After UFC 236 delivered one of the greatest tandem main and co-main events of all time, the largest mixed martial arts promotion in the world traveled to the other side of the globe for UFC Fight Night 149 in St. Petersburg, Russia, albeit with less fanfare.
Headlined by a heavyweight tilt between Alistair Overeem and Alexey Olenik, the card was thin in the way of ranked opponents but delivered some exciting finishes and solid entertainment on a Saturday morning for fight fans. Though it certainly lacked the star power of a pay-per-view, it brought into focus an important part of the UFC’s business dealings which has made very little noise since its inception—UFC Russia.
In July of last year, the UFC surprised fans and pundits alike when it announced that it had reached an arrangement for co-promotion with longtime rival M-1 Global. The joint venture between the Ultimate Fighting Championship, the Russian-Chinese Investment fund, and Mubadala Investment Company dubbed UFC Russia, allows for champions of M-1 to compete in both organizations, as well as gives select Russian fighters a chance to earn a UFC contract. The deal will give the Russian MMA group added exposure and funding while giving the UFC an equivalent of a farming system for Russian athletes, as well as a stronger foothold in the region’s market. After over a decade of failed talks and friction between the UFC and M-1, the change in UFC ownership as a result of its sale to Endeavor acted as a catalyst for renewed negotiations between the two promotions, leading to the current agreement.
The group has been making moves outside the octagon as well. Last week it was revealed that the Russian Fitness Group had signed a 10-year deal with UFC Gym, a subsidiary to the UFC, to begin development of some 55 UFC Gyms throughout Russia over the next decade. Around $86 million could be invested in the project, with the first gym set to be opened in Moscow sometime later this year. UFC St. Petersburg also marked the first event to be shown on UFC TV, a new dedicated linear channel launched earlier this month in conjunction with Media Telecom, that will broadcast content 24 hours a day throughout Russia and the Commonwealth of Independent States (CIS).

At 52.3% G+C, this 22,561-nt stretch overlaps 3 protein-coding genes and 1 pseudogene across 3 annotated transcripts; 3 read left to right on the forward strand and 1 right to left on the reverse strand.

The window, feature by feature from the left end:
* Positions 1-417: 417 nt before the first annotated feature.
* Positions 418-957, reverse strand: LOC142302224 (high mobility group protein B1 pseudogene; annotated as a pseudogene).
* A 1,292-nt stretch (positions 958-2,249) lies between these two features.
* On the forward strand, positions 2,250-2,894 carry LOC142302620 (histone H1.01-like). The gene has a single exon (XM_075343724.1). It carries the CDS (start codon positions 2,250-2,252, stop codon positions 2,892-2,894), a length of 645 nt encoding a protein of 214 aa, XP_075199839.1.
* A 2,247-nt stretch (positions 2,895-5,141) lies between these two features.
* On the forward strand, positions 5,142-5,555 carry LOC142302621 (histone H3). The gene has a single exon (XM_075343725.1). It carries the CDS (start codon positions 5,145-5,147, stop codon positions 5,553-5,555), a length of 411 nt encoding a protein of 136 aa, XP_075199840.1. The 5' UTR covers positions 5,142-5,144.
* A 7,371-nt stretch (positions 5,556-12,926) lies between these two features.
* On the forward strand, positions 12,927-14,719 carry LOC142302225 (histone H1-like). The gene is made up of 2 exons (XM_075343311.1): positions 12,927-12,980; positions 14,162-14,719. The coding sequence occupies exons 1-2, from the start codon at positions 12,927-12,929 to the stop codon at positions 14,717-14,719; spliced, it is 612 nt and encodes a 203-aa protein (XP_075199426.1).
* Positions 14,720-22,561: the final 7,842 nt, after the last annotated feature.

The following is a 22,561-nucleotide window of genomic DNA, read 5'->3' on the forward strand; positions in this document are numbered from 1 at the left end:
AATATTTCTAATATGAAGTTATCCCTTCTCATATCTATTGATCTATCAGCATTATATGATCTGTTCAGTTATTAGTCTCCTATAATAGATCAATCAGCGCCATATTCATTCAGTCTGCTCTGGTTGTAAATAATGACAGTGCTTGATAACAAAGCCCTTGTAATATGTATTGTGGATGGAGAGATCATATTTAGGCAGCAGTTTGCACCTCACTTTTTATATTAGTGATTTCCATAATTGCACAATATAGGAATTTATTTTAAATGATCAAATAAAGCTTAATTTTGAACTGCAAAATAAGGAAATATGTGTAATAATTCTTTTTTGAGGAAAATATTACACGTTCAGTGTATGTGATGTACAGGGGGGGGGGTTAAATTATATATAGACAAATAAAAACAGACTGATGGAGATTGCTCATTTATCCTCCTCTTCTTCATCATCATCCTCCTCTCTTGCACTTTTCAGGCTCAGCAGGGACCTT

“Russia has been a market that we have been thinking about devoting more energy and resources to for quite some time. Frankly, in the past, we simply didn’t have enough bandwidth,” said UFC COO Lawrence Epstein in an interview with the Las Vegas Review-Journal last September, “Russia has all the characteristics of a major market for the UFC. We have a lot of athletes that come from that market.”
It certainly seems like bandwidth is no longer an issue, with the UFC looking to hold at least two events each year in the world’s largest nation and hoping to build a slew of new stars to cater to the reported 17 million people who identify themselves as UFC fans within the country.
The biggest star from the region, however, believes that UFC Russia needs to do a better job at promoting their athletes. Speaking at an M-1 Apeha Q&A event in St. Petersburg prior to UFC Fight Night 149, UFC lightweight champion Khabib Nurmagomedov criticized the organization for not doing enough to market Russian and CIS athletes, suggesting that the “UFC should have a different policy,” when it comes to advertising fighters from the area.
“I think I’d probably respectfully disagree with Khabib on that one,” UFC Senior Vice President David Shaw said during the UFC Fight Night 149 post-fight press conference.
“The amount of promotion and marketing that went in, the thoughtfulness that went into creating the card… we’re trying to get a good representation of the whole area. And you know, three hours on ESPN 2 today in the US, plus a five-fight main card… in addition to all the marketing we put in, I think we’ve done a pretty good job so far.”
Exactly how good a job the UFC has done with the event will be hard to measure due to the main card being shown on ESPN+, but ratings for the aforementioned ESPN 2 prelims may give some indication. The company did manage to secure a sellout for the Yubileyney arena, although at a capacity of just 7,236, it’s certainly not going to break any gate or attendance records.
Regardless of whether or not the ratings end up in the UFC’s favor, the organization is committed to continuing its expansion into the Russian market and building the UFC Russia brand.
“We’re in it for the long run.” Shaw said, “[UFC Russia] is in this region, we’re investing heavily, we’ve opened up an office, we’re establishing the partnerships…we’re here to make sure that over the long run we can bring all sorts of cards to Russia, and indeed we will.”